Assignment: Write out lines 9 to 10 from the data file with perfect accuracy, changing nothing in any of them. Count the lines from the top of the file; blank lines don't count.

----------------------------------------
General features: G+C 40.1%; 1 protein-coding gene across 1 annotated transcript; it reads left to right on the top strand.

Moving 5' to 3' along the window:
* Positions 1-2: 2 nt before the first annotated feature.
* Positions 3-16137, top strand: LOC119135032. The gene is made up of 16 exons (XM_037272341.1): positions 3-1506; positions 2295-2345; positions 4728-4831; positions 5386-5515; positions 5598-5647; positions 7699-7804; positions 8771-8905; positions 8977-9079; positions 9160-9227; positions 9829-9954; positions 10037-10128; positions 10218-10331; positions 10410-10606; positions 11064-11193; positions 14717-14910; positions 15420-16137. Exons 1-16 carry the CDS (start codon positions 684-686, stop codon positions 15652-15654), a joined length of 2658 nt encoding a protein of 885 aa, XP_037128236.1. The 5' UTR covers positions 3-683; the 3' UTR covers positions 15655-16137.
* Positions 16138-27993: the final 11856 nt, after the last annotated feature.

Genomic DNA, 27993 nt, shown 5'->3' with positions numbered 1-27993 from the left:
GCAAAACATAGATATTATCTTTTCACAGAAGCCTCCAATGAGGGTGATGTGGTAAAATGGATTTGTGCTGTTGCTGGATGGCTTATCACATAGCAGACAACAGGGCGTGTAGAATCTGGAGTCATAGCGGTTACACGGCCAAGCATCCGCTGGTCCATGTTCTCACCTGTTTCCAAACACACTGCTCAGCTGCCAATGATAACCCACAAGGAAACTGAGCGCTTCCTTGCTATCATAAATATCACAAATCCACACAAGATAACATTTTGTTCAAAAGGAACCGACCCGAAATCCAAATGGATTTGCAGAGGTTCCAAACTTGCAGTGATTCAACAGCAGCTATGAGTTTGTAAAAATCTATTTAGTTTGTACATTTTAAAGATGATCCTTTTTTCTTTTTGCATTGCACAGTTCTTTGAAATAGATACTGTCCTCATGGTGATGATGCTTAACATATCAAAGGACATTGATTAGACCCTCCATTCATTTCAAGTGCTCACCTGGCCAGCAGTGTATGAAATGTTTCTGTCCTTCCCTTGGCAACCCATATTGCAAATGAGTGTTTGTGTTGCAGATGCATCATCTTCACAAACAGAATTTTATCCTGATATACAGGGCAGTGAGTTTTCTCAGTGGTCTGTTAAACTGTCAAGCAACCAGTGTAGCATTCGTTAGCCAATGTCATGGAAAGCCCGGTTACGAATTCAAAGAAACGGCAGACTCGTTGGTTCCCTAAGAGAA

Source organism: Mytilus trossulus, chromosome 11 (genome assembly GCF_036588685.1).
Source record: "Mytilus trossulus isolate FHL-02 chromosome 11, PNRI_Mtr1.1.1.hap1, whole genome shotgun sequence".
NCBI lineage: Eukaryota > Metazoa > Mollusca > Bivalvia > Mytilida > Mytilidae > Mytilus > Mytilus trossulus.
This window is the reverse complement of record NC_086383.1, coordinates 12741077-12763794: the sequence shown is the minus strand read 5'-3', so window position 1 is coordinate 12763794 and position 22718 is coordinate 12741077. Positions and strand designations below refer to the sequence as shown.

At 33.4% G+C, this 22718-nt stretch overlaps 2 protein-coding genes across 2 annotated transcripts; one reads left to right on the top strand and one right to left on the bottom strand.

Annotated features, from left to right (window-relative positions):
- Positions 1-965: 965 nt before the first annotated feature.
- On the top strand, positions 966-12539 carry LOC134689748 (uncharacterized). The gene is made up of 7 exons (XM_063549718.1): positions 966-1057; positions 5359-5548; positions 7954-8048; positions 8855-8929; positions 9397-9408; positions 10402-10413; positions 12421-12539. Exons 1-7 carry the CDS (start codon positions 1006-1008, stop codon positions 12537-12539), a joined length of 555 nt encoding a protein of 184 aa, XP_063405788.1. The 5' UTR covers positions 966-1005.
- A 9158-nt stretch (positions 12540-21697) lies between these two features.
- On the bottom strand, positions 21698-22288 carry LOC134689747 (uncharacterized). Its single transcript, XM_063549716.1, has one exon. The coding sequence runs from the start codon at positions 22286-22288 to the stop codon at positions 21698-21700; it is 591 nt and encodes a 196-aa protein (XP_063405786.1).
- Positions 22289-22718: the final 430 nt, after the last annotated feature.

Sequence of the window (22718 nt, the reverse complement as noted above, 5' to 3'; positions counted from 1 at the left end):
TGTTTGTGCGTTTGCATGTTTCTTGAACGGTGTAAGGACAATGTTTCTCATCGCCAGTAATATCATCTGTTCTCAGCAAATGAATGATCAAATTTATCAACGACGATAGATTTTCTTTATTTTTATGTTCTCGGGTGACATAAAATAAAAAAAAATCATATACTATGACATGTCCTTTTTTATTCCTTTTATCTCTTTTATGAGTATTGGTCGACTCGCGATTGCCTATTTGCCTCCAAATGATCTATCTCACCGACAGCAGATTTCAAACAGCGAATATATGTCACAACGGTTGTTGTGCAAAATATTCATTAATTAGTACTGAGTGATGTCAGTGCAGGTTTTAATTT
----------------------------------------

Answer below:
Source record: "Mytilus trossulus isolate FHL-02 chromosome 11, PNRI_Mtr1.1.1.hap1, whole genome shotgun sequence".
NCBI lineage: Eukaryota > Metazoa > Mollusca > Bivalvia > Mytilida > Mytilidae > Mytilus > Mytilus trossulus.